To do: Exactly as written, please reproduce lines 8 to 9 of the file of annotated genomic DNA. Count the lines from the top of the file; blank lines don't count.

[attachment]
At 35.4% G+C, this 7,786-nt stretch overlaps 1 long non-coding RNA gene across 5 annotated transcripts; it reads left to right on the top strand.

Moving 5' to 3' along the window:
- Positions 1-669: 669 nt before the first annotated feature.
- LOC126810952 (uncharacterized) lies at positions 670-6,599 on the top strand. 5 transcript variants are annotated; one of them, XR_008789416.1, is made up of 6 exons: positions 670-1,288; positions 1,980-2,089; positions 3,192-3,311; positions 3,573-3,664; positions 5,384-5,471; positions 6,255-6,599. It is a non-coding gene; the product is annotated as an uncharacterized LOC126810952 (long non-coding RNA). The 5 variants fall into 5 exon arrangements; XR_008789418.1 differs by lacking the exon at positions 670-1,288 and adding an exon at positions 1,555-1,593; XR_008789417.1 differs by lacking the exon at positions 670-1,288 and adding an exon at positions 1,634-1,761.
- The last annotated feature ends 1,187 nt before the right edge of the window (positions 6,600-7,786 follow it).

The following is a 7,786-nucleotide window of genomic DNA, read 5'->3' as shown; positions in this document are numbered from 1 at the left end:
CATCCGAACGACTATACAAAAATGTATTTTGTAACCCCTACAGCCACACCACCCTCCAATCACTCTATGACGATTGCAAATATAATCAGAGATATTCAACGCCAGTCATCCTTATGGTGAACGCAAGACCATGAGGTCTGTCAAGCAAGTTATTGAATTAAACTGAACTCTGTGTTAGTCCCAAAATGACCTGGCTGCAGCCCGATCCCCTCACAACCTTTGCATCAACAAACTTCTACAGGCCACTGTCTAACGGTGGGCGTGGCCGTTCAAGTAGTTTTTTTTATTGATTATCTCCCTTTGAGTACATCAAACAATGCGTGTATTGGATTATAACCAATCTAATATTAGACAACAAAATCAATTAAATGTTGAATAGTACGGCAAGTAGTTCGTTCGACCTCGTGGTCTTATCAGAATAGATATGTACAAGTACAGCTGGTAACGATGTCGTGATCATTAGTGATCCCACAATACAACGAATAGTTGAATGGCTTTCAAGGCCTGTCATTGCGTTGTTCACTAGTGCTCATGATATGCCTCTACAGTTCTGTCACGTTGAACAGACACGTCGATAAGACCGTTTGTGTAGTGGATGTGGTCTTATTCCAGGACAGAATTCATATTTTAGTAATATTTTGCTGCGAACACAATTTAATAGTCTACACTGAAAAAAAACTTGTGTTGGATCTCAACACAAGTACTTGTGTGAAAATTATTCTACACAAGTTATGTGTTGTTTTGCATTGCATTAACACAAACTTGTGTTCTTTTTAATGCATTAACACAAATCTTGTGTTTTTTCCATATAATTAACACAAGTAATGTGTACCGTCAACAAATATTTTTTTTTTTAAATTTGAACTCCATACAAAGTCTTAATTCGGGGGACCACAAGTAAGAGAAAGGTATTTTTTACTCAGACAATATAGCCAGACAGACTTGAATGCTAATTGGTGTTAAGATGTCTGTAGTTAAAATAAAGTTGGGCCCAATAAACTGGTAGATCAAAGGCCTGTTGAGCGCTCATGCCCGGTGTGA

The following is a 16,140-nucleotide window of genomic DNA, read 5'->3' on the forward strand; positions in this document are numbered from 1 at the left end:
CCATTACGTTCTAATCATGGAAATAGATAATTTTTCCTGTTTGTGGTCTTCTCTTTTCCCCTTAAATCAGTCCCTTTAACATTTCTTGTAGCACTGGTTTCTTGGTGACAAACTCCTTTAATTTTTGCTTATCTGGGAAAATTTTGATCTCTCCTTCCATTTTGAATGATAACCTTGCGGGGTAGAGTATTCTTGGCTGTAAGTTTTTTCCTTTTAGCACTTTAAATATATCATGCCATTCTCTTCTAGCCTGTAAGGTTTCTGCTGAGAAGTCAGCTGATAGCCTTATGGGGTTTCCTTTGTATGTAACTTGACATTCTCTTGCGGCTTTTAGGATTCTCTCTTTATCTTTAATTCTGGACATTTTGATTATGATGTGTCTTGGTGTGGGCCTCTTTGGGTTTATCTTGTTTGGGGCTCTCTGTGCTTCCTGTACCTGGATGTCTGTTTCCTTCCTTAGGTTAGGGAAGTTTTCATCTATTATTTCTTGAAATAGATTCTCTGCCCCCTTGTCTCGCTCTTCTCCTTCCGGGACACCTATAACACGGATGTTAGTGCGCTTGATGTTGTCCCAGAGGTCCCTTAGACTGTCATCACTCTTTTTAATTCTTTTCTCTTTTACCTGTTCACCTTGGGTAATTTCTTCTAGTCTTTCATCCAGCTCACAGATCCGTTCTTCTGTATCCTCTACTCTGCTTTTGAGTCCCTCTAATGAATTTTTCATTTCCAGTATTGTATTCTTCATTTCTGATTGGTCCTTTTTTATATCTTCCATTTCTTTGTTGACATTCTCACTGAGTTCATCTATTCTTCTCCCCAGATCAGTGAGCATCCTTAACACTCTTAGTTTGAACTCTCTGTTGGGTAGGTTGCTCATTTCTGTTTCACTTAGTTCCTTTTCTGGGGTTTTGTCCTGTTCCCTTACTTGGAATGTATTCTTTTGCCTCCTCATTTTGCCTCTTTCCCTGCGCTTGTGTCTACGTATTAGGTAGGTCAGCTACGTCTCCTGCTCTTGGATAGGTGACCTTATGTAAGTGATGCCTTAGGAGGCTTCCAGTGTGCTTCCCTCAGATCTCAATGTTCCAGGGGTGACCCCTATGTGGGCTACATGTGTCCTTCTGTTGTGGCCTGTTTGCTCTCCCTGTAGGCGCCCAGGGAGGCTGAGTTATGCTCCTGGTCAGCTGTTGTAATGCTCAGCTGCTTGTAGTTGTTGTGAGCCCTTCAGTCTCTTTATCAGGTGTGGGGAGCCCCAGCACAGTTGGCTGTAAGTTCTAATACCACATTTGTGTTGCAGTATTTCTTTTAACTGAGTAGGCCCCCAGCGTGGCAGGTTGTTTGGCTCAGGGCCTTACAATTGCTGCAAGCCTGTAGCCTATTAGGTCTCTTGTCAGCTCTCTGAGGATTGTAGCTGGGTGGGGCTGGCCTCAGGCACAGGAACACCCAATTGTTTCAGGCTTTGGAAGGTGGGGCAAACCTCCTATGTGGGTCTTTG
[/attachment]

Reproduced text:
The following is a 16,140-nucleotide window of genomic DNA, read 5'->3' on the forward strand; positions in this document are numbered from 1 at the left end:
CCATTACGTTCTAATCATGGAAATAGATAATTTTTCCTGTTTGTGGTCTTCTCTTTTCCCCTTAAATCAGTCCCTTTAACATTTCTTGTAGCACTGGTTTCTTGGTGACAAACTCCTTTAATTTTTGCTTATCTGGGAAAATTTTGATCTCTCCTTCCATTTTGAATGATAACCTTGCGGGGTAGAGTATTCTTGGCTGTAAGTTTTTTCCTTTTAGCACTTTAAATATATCATGCCATTCTCTTCTAGCCTGTAAGGTTTCTGCTGAGAAGTCAGCTGATAGCCTTATGGGGTTTCCTTTGTATGTAACTTGACATTCTCTTGCGGCTTTTAGGATTCTCTCTTTATCTTTAATTCTGGACATTTTGATTATGATGTGTCTTGGTGTGGGCCTCTTTGGGTTTATCTTGTTTGGGGCTCTCTGTGCTTCCTGTACCTGGATGTCTGTTTCCTTCCTTAGGTTAGGGAAGTTTTCATCTATTATTTCTTGAAATAGATTCTCTGCCCCCTTGTCTCGCTCTTCTCCTTCCGGGACACCTATAACACGGATGTTAGTGCGCTTGATGTTGTCCCAGAGGTCCCTTAGACTGTCATCACTCTTTTTAATTCTTTTCTCTTTTACCTGTTCACCTTGGGTAATTTCTTCTAGTCTTTCATCCAGCTCACAGATCCGTTCTTCTGTATCCTCTACTCTGCTTTTGAGTCCCTCTAATGAATTTTTCATTTCCAGTATTGTATTCTTCATTTCTGATTGGTCCTTTTTTATATCTTCCATTTCTTTGTTGACATTCTCACTGAGTTCATCTATTCTTCTCCCCAGATCAGTGAGCATCCTTAACACTCTTAGTTTGAACTCTCTGTTGGGTAGGTTGCTCATTTCTGTTTCACTTAGTTCCTTTTCTGGGGTTTTGTCCTGTTCCCTTACTTGGAATGTATTCTTTTGCCTCCTCATTTTGCCTCTTTCCCTGCGCTTGTGTCTACGTATTAGGTAGGTCAGCTACGTCTCCTGCTCTTGGATAGGTGACCTTATGTAAGTGATGCCTTAGGAGGCTTCCAGTGTGCTTCCCTCAGATCTCAATGTTCCAGGGGTGACCCCTATGTGGGCTACATGTGTCCTTCTGTTGTGGCCTGTTTGCTCTCCCTGTAGGCGCCCAGGGAGGCTGAGTTATGCTCCTGGTCAGCTGTTGTAATGCTCAGCTGCTTGTAGTTGTTGTGAGCCCTTCAGTCTCTTTATCAGGTGTGGGGAGCCCCAGCACAGTTGGCTGTAAGTTCTAATACCACATTTGTGTTGCAGTATTTCTTTTAACTGAGTAGGCCCCCAGCGTGGCAGGTTGTTTGGCTCAGGGCCTTACAATTGCTGCAAGCCTGTAGCCTATTAGGTCTCTTGTCAGCTCTCTGAGGATTGTAGCTGGGTGGGGCTGGCCTCAGGCACAGGAACACCCAATTGTTTCAGGCTTTGGAAGGTGGGGCAAACCTCCTATGTGGGTCTTTG